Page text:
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Better know your Blue Jays 40-man: Santiago Espinal

American League Wild Card Series: Seattle Mariners v. Toronto Blue Jays Photo by Thomas Skrlj/MLB Photos via Getty Images

Santiago Espinal turned 28 last November.

Espinal came to the Blue Jays from the Red Sox in trade for Steve Pearce back in July of 2018, one of those trades that worked out well for both teams. We got a useful player. The Sox got the World Series MVP. I’d feel good about it if it wasn’t the Red Sox that Pearce helped out.

He had quite the year. At this time last year, it looked like he’d share be sharing third base (but then we traded for Matt Chapman), then seemed sure of a spot as a utility guy, came out of spring training being the lesser half of a second base platoon, was one of the few Jays who started the season hitting well, took over the full-time second base job, made it to the All-Star game and lost his full-time second base role over the last couple of month of the season (he also inspired run-on sentences apparently).

A month before spring training starts this year, he looks to be in line for the utility job. Maybe a share of the second base job? I think Whit Merrifield is ahead of him on the depth chart at the moment, but a good spring training. Who knows? I mean, if Cavan Biggio has a great spring training, he could end up the second baseman.

Espinal, at least to me, seems the best of the three defensively (though Merrifield isn’t bad). If run prevention is as important to the team as it seems, Espinal should have a leg up. Of course, he’d likely be the best defensive SS too. But they aren’t going to move Bo for Santiago (now, if they had been successful in their alleged pursuit of Xander Bogaerts, then likely Bo would have moved).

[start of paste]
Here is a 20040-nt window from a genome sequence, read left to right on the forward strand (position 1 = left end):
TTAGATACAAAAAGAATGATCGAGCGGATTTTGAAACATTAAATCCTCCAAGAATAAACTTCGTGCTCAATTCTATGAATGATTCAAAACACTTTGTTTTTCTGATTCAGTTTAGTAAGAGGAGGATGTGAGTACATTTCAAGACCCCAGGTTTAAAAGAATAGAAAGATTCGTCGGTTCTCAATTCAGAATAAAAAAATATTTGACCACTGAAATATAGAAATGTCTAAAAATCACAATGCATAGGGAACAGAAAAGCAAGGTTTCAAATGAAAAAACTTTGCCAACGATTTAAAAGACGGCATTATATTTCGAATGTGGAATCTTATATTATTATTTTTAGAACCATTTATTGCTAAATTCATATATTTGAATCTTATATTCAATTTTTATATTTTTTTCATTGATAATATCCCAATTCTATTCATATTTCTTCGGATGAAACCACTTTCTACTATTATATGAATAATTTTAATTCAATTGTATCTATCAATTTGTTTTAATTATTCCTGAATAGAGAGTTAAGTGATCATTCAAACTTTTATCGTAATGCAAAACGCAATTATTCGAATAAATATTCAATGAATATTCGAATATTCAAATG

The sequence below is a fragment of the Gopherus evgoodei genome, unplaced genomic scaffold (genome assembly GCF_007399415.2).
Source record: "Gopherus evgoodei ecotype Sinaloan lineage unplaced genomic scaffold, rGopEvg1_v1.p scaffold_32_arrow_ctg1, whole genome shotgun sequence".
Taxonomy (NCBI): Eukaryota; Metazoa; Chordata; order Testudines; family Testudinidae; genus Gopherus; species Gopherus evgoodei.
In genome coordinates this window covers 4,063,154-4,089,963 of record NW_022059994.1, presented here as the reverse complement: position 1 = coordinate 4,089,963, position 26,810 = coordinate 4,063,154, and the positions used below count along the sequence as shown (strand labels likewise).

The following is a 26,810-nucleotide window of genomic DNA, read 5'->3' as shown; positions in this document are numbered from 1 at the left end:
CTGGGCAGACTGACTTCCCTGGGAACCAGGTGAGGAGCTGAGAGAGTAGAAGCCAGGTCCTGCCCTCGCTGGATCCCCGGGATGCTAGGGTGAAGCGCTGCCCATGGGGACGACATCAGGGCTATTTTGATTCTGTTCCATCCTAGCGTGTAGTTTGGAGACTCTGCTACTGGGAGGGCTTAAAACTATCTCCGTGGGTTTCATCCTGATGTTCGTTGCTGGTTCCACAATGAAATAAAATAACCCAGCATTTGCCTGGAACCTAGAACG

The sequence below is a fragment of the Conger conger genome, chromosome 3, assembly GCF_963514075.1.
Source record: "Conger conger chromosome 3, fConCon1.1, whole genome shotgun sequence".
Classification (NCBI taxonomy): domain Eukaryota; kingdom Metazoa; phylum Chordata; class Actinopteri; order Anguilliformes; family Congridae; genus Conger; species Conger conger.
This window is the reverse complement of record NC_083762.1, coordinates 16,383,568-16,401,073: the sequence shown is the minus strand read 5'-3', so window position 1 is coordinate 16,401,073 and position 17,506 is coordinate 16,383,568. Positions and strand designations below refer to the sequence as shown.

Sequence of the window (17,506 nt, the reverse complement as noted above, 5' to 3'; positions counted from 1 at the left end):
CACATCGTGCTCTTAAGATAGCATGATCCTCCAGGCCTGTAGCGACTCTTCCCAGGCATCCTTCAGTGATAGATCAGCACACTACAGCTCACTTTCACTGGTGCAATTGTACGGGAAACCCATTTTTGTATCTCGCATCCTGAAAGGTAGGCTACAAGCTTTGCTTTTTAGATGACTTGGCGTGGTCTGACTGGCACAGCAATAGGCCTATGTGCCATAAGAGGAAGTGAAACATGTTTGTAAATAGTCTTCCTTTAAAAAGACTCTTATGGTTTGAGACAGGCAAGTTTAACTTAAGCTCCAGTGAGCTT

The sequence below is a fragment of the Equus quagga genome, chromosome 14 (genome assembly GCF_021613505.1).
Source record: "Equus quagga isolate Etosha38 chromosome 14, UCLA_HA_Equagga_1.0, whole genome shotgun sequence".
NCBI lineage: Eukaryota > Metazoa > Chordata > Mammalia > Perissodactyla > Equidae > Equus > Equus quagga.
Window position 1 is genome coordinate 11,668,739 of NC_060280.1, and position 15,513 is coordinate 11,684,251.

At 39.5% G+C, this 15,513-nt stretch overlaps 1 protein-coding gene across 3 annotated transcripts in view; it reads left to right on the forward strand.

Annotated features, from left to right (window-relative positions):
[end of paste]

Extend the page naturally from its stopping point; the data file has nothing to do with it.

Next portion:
I wasn’t a fan of trading for Whit Merrifield and using him at third over Santiago. Espinal had a pretty bad July with the bat (.256/.301/.295), but most players tend to have a down month at some point during the season (and Merrifield wasn’t hitting any better with the Royals). You had a guy picked for the All-Star team, and you traded for a guy hitting .240/.290/.352 to take at-bats away for him. But Whit was handy in CF and hit better for the Jays (if you ignore his first 30 or so games with us, when With was hitting .192) than he did with the Royals.

Santiago is 28. He’s likely two seasons away from getting his utility infielder union card that will keep him in the majors until his late 30s. He might be the type that wins a fulltime job each spring and then looks to replace him late in the year or in the off-season.

Steamer predicts that Santiago will play 118 games and hit .268/.328/.387 (roughly the same batting line as last year, with a few fewer games).


Who will get the most playing time at second base?

This poll is closed

  • 9%
    (40 votes)
  • 43%
    (182 votes)
  • 46%
    (197 votes)
  • 0%
    Someone Else
    (4 votes)
423 votes total Vote Now


If the over/under on Espinal’s OPS is .715 I’d take the

This poll is closed

  • 42%
    (138 votes)
  • 57%
    (185 votes)
323 votes total Vote Now


If the over/under on Santiago’s games played is 118 I’d take the

This poll is closed

  • 46%
    (147 votes)
  • 53%
    (171 votes)
318 votes total Vote Now